After contemplating an LCC model during the pre-launch phase the group settled on a hybrid regional low-cost model. The original business plan envisioned Thai Smile focusing primarily on routes of two hours or less with A320s in all-economy configuration. But Thai Smile adjusted its business plan prior to its Jul-2012 launch, moving upmarket by deciding to offer a premium product. As a result Thai Smile’s A320s were configured with a flexible business class cabin similar to the product major European full service carriers have been offering for several years in their short-haul market.

The Smile Plus product was introduced to provide a more suitable option for premium passengers connecting from Thai Airways flights, particularly as Thai Smile decided to pursue medium-haul routes along with domestic and short-haul international routes within Southeast Asia. Bangkok-Macau, which is about a three hour flight, was Thai Smile’s first route. Thai Smile subsequently launched several four hour routes to South Asia.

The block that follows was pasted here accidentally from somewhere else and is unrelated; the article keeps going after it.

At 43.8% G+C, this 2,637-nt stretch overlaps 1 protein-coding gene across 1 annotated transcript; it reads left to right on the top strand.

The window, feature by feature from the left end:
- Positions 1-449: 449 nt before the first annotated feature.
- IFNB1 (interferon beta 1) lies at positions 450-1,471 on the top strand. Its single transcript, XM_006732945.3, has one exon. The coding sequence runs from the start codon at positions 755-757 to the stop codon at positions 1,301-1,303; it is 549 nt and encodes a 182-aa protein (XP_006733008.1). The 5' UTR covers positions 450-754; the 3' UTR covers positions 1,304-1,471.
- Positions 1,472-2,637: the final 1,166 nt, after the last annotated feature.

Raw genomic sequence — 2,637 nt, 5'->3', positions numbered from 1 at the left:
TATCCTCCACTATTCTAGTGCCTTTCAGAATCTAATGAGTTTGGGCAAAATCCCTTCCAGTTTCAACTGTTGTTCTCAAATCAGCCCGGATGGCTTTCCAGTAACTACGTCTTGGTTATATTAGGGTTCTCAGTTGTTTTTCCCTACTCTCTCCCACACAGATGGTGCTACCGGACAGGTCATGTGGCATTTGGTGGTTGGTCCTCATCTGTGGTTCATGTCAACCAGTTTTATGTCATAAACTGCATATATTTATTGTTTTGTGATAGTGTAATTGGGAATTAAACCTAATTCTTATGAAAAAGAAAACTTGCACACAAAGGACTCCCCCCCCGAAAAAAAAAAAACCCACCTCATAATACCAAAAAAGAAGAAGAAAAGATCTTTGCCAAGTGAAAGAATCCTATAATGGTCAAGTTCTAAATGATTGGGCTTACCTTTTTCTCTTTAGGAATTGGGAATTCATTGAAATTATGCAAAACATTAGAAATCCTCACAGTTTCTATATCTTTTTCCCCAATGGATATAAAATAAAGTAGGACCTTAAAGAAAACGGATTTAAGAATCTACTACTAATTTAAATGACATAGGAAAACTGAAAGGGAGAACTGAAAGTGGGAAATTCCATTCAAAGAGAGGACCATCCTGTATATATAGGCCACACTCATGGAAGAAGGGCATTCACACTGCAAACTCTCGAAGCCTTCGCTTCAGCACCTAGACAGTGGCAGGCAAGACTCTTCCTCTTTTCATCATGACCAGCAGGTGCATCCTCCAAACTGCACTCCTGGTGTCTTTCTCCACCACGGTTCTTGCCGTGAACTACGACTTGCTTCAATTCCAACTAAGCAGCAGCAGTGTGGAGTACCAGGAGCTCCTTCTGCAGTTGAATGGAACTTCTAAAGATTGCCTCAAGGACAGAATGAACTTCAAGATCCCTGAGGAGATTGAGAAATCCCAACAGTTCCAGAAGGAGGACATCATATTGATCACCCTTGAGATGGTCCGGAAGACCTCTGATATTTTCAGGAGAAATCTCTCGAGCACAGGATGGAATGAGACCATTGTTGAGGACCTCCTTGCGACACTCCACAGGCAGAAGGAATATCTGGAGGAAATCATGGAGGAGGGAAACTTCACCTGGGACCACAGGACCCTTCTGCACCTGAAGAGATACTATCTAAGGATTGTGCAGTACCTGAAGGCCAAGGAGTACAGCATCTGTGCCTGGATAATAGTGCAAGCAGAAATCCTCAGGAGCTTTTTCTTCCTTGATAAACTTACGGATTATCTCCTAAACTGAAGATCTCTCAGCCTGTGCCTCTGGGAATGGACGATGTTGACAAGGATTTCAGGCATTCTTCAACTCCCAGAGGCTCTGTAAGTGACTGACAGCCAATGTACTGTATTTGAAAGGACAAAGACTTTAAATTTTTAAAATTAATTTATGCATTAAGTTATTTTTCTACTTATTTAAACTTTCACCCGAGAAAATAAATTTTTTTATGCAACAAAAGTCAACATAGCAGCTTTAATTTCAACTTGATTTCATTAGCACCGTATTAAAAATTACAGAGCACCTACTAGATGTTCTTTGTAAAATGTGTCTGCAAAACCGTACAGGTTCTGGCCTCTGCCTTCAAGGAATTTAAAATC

Economy class passengers have always been offered complimentary drinks, snacks or meals, seat assignments and checked bags as Thai Smile was keen to follow the model used by SIA Group regional subsidiary SilkAir. Like SilkAir, Thai Smile has lower unit costs than its parent airline but much higher unit costs than LCCs. With both airlines the priority has been to provide a seamless product for passengers connecting from the parent airline.

See related reports (in chronological order):

Thai Smile’s network strategy also has evolved

In the international market, Thai Smile has dropped several routes to South Asia and is now focusing entirely on Bangkok after a failed experiment with point to point international routes from Phuket. While its South Asia routes have been handed back to Thai Airways or dropped entirely, it continues to operate a handful of international routes within Southeast Asia that were original Thai mainline markets. It also has launched a handful of regional international routes within Southeast Asia and to Greater China that are new to the group.